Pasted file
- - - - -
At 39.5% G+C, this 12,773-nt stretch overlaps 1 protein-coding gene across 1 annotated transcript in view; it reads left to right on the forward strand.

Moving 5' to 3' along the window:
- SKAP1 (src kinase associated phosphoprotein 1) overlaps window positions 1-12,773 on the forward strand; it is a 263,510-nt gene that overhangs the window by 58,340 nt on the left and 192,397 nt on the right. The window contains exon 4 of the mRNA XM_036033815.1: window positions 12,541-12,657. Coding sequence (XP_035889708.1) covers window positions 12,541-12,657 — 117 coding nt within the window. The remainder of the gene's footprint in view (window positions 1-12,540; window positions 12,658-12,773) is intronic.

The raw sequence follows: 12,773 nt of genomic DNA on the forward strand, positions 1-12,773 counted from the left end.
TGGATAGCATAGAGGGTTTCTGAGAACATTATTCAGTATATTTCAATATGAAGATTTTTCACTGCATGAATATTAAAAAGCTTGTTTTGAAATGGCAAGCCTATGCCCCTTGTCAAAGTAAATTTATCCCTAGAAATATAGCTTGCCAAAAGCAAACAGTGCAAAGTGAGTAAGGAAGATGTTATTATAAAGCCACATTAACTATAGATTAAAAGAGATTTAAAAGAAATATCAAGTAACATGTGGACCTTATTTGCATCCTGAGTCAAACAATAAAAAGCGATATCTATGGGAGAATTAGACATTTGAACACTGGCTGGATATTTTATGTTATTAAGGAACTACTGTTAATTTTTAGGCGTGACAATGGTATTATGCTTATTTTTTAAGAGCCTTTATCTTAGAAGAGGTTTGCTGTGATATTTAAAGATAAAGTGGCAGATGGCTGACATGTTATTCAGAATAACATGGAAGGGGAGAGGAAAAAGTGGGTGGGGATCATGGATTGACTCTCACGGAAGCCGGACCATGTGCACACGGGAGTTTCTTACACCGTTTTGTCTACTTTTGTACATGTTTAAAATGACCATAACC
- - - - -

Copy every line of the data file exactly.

At 39.5% G+C, this 12,773-nt stretch overlaps 1 protein-coding gene across 1 annotated transcript in view; it reads left to right on the forward strand.

Moving 5' to 3' along the window:
- SKAP1 (src kinase associated phosphoprotein 1) overlaps window positions 1-12,773 on the forward strand; it is a 263,510-nt gene that overhangs the window by 58,340 nt on the left and 192,397 nt on the right. The window contains exon 4 of the mRNA XM_036033815.1: window positions 12,541-12,657. Coding sequence (XP_035889708.1) covers window positions 12,541-12,657 — 117 coding nt within the window. The remainder of the gene's footprint in view (window positions 1-12,540; window positions 12,658-12,773) is intronic.

The raw sequence follows: 12,773 nt of genomic DNA on the forward strand, positions 1-12,773 counted from the left end.
TGGATAGCATAGAGGGTTTCTGAGAACATTATTCAGTATATTTCAATATGAAGATTTTTCACTGCATGAATATTAAAAAGCTTGTTTTGAAATGGCAAGCCTATGCCCCTTGTCAAAGTAAATTTATCCCTAGAAATATAGCTTGCCAAAAGCAAACAGTGCAAAGTGAGTAAGGAAGATGTTATTATAAAGCCACATTAACTATAGATTAAAAGAGATTTAAAAGAAATATCAAGTAACATGTGGACCTTATTTGCATCCTGAGTCAAACAATAAAAAGCGATATCTATGGGAGAATTAGACATTTGAACACTGGCTGGATATTTTATGTTATTAAGGAACTACTGTTAATTTTTAGGCGTGACAATGGTATTATGCTTATTTTTTAAGAGCCTTTATCTTAGAAGAGGTTTGCTGTGATATTTAAAGATAAAGTGGCAGATGGCTGACATGTTATTCAGAATAACATGGAAGGGGAGAGGAAAAAGTGGGTGGGGATCATGGATTGACTCTCACGGAAGCCGGACCATGTGCACACGGGAGTTTCTTACACCGTTTTGTCTACTTTTGTACATGTTTAAAATGACCATAACC